Time to teach a lesson to the professors

November 26, 1995|By Peter A. Jay

HAVRE De GRACE -- If Parris Glendening is Maryland's own little Bill Clinton, as Barry Rascovar persuasively suggested last week on this page, then what's Maryland's General Assembly? So far it doesn't even faintly resemble the current Congress, but that could change.

Just because both houses of Maryland's legislature remain solidly Democratic, there's no guarantee they'll follow the wavering lead of a governor whose only apparent program is to get himself re-elected.

The rubber-stamp instinct is there, to be sure, but there is also considerable potential for independence, as well.

Imaginary Democrats

In Annapolis, a legislator's Democratic registration doesn't yet imply commitment to a discredited political agenda. It may only mean that he or she comes from a district where most residents still think of themselves as Democrats, even if they haven't voted for a Democrat for president since 1964.

Speaker Cas Taylor of the House of Delegates comes from a district with a lot of voters like that. His district didn't go for Mr. Glendening in the last election, and the governor is even less popular there now. The speaker is no Newt Gingrich, but he knows how to count. So does Mike Miller, the president of the state Senate, who's no Glendening spear carrier either.

The leaders of both houses, along with much of the rank and file, are aware that Maryland is currently in the midst of a political-economic crisis which mirrors that of the nation.

And they know that Mr. Glendening's instincts, like Mr. Clinton's, are to dither and to temporize. This offers an opportunity for the legislature.

An early test will come on the question of a tax cut, an obvious first step if Maryland is to begin to correct its current status as one of the most highly taxed and business-hostile of the 50 states. Mr. Glendening has hinted that he will offer a tax-reduction plan of his own, but if he does, it is likely to be so puny as to be virtually meaningless.

Accelerated spending

Maryland's problem is that for most of the last 25 years it has increased state spending annually at approximately twice the rate at which its residents' incomes have grown. (The notable exception to this dismal trend was the eight-year administration of Harry Hughes, which combined the prosperity of the Reagan years with a policy of spending restraint, and left Marylanders with more money in their pockets.)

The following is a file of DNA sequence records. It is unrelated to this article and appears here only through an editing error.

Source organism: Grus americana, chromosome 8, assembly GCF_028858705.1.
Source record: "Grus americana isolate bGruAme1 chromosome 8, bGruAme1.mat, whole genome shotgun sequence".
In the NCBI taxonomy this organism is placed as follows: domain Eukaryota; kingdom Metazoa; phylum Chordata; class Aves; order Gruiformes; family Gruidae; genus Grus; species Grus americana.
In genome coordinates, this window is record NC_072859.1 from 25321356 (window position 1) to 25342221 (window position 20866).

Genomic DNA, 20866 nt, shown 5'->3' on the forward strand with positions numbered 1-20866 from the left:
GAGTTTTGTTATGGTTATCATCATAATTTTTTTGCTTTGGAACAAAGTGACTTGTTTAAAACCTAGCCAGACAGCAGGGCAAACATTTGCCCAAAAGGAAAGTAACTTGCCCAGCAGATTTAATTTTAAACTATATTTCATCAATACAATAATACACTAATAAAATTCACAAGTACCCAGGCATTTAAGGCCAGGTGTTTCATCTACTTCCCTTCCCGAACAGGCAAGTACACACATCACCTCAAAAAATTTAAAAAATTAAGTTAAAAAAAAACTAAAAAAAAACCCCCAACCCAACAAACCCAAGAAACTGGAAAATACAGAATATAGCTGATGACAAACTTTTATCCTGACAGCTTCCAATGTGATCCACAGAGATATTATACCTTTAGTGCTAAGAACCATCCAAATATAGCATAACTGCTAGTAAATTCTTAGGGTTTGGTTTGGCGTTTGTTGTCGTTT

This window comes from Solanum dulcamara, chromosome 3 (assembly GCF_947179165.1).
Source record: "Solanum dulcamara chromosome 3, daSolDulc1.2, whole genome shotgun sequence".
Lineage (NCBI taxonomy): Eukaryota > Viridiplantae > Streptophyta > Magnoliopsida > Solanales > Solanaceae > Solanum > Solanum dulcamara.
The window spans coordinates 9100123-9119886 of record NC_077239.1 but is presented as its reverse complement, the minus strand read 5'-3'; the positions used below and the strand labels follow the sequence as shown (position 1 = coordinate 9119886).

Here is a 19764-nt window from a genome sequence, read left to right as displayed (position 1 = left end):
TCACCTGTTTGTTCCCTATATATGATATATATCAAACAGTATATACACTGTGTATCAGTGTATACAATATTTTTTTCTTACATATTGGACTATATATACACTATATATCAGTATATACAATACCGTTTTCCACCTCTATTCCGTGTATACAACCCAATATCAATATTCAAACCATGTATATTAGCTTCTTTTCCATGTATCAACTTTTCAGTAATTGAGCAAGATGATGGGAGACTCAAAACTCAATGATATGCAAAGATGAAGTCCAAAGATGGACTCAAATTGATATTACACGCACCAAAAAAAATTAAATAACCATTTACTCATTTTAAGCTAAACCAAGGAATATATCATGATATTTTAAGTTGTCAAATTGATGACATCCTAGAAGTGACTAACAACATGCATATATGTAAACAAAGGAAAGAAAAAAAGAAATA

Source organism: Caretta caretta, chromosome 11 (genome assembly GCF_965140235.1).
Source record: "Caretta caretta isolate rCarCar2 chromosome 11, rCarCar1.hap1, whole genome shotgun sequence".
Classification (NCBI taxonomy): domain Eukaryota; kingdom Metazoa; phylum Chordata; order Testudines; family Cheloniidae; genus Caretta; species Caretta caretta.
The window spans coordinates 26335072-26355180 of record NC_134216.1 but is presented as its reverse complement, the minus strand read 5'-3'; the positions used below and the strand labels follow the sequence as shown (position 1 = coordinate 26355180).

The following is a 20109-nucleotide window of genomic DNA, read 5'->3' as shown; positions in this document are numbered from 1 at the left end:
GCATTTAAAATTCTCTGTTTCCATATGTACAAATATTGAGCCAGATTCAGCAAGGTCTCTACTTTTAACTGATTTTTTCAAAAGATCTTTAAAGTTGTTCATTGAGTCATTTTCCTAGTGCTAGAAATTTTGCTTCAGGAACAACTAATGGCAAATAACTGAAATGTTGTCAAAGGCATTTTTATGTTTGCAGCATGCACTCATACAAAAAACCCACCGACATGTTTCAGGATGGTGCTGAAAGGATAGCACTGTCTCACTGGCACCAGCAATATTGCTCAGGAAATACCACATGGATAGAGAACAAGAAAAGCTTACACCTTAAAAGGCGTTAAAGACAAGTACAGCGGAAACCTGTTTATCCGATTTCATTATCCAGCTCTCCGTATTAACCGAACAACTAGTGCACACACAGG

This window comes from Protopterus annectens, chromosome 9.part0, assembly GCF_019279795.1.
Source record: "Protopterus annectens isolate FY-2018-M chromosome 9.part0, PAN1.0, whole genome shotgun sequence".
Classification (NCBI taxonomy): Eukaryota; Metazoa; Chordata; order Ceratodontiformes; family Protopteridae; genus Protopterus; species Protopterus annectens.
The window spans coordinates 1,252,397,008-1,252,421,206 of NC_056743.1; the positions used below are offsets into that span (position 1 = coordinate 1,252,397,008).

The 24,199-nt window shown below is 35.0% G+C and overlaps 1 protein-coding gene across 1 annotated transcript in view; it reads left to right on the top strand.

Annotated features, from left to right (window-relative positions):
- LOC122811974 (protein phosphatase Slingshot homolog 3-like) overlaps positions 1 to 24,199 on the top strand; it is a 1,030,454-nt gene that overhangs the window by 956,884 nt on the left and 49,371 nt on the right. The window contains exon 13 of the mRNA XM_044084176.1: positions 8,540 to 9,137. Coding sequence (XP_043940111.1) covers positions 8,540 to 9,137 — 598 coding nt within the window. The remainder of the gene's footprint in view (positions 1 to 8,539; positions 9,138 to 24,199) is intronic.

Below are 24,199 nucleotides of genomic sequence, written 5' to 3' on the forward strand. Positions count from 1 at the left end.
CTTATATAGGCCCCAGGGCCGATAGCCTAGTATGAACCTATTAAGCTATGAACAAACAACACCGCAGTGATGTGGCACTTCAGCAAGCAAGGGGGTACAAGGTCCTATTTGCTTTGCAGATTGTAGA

The fiscal chasm was deepened by the ruinous administration of William Donald Schaefer, now on the public payroll at the University of Maryland.

Mr. Schaefer, who liked to jet around the globe nattering about economic development, thought there were no problems higher taxes wouldn't cure.

A recent Loyola College study concluded that if during the Schaefer years Maryland had simply held the rate of increase in state spending to the rate of growth in real personal income, about 2 percent a year, the state budget would now be about $1.1 billion less. Each Maryland family of four would have saved about $900, and there would be no annual budget crisis.

But Mr. Schaefer, the man with the edifice complex, wanted to ''do it now.'' He wanted to ''help people.''

And as a result, when he left office last January Money magazine had just ranked Maryland's taxes -- for a hypothetical couple with a joint income of $79,000 -- as close to the most confiscatory in the nation.

And guess what? The people who create jobs noticed. Many went elsewhere.

Although it's not entirely his fault, on Mr. Glendening's watch the situation is likely to get much worse. As the federal government downsizes, Maryland jobs in or reliant on the public sector are going to disappear. Meanwhile, neighboring states are getting more competitive. They're cutting taxes, cutting spending, easing needlessly hostile regulations, and thus encouraging business -- including small business, which produces most new jobs.

Even 'Taxachusetts'

Maryland's situation isn't irreversible. There have been dramatic turnarounds in New Jersey and Wisconsin, and in what used to be called Taxachusetts, where Gov. William Weld has pushed through five tax cuts, slashed the state budget, and seen personal income and job opportunities rise as unemployment and welfare costs have fallen.

Maryland could easily be a magnet for business. It's a pleasant place to live. It has a skilled and educated work force. Maybe it will soon have the Cleveland Browns. But none of this will matter while state and local income-tax rates remain where they are now, 40 percent above the national average.

Former Professor Glendening doesn't seem to get that, any more than does Professor Schaefer. Like the Democrats in Washington, they think we ''can't afford'' major tax cuts, ''can't afford'' to downsize government. But really, if the state has any hope of ending its status as a national economic joke, it can't afford not to do these things.

In Annapolis, it would be great to see the General Assembly stand up and teach both professors that lesson.


Peter A. Jay is a writer and farmer.

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